Junior church member Ella Carter, aged 12, writes about the life of Susanna Wesley ...
Susanna was born in 1669. She was the 25th child, of Dr Samuel Annesley and Mary White, meaning that she had 24 siblings! She attended her father’s church until she was 13, then she joined the official Church of England. At the age of 19 she married Samuel Wesley and they had 19 children with 11 surviving beyond infancy.
Mother of Methodism ...
Despite Susanna not writing any books on Methodism, or ever preaching a sermon, she has been called ‘the Mother of Methodism’. Why? Because it was two of her sons who founded Methodism - John and Charles Wesley.
Susanna is rather inspirational because she educated all her children and led a different life, for that period of time. For example, her girls were educated as well as the boys. She taught all of her children the Lord’s Prayer, as soon as they could talk. Her life wasn’t without hardship, she survived two fires at her house - one where John nearly died - and her husband was sent to prison twice. But Susanna continued to look after her children and she always prioritised her faith.
It is believed that it was Susanna who mostly influenced John and Charles Wesley. She led a methodical and devout life, was highly disciplined, organised and charitable, all of which were to become the hallmarks of ‘Methodism’.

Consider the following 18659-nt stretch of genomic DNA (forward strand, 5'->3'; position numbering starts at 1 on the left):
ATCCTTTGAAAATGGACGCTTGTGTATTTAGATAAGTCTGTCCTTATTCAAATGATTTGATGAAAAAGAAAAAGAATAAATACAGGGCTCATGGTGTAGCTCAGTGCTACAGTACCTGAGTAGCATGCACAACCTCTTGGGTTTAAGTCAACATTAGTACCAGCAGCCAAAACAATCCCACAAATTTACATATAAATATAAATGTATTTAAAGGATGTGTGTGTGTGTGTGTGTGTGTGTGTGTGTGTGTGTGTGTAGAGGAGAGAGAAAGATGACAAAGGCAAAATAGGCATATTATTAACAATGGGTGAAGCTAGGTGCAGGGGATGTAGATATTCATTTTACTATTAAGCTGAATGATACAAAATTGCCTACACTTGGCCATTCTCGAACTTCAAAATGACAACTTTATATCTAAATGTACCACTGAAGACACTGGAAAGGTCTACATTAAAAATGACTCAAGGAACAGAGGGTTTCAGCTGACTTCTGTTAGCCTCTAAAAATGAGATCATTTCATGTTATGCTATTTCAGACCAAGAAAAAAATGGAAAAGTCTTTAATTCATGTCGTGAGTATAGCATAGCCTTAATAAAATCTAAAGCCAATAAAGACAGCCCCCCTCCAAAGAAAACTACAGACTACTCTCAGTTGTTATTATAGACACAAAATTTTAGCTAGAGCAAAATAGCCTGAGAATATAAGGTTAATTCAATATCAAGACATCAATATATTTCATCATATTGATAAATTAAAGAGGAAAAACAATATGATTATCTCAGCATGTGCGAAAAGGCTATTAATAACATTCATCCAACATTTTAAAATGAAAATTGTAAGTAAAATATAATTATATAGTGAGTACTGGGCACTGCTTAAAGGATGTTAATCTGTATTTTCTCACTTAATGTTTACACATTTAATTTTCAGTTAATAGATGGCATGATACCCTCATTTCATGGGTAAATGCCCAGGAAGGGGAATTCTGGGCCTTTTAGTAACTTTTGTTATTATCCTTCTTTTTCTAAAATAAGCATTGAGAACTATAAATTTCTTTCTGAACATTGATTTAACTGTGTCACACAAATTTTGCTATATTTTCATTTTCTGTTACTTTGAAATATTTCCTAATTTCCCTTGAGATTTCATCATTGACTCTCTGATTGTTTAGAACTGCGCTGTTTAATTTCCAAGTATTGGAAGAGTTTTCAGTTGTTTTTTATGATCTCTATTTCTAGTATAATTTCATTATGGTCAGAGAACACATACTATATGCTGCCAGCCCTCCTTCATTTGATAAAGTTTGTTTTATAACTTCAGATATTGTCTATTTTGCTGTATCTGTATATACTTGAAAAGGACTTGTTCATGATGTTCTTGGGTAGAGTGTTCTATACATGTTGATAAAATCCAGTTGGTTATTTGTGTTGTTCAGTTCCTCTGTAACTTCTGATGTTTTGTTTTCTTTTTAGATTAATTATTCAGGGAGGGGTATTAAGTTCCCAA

Relationship with God ...
Susanna took her relationship with God as seriously as she did her duties as a wife and mother. Early in her life, she vowed that she would never spend more time having fun or in leisure, than she would in prayer and study. Daily, Susanna scheduled two hours for fellowship with God. This was challenging in a house overflowing with children.
She would sit every day on her special chair, with a blanket over her head, praying and reading her Bible. The blanket over her head acted like a tent and was a sign to her children not to disturb her!
Susanna, while highly esteemed, is not without controversy. Some of her parenting techniques could certainly be questioned today. She ran a very tight schedule, times were assigned for sleep, education, meals and bedtime. The children were given nothing that they cried for and had to speak ‘handsomely’. She would smack the children if they disobeyed her, although she did allow the children to confess their sins and if they promised to make amendments they would not be punished.
Susanna Wesley is still admired today, and thought of as inspirational! This year marks the 350th Anniversary of Susanna’s birth. So we’re celebrating her life!
Written by the Minister & Members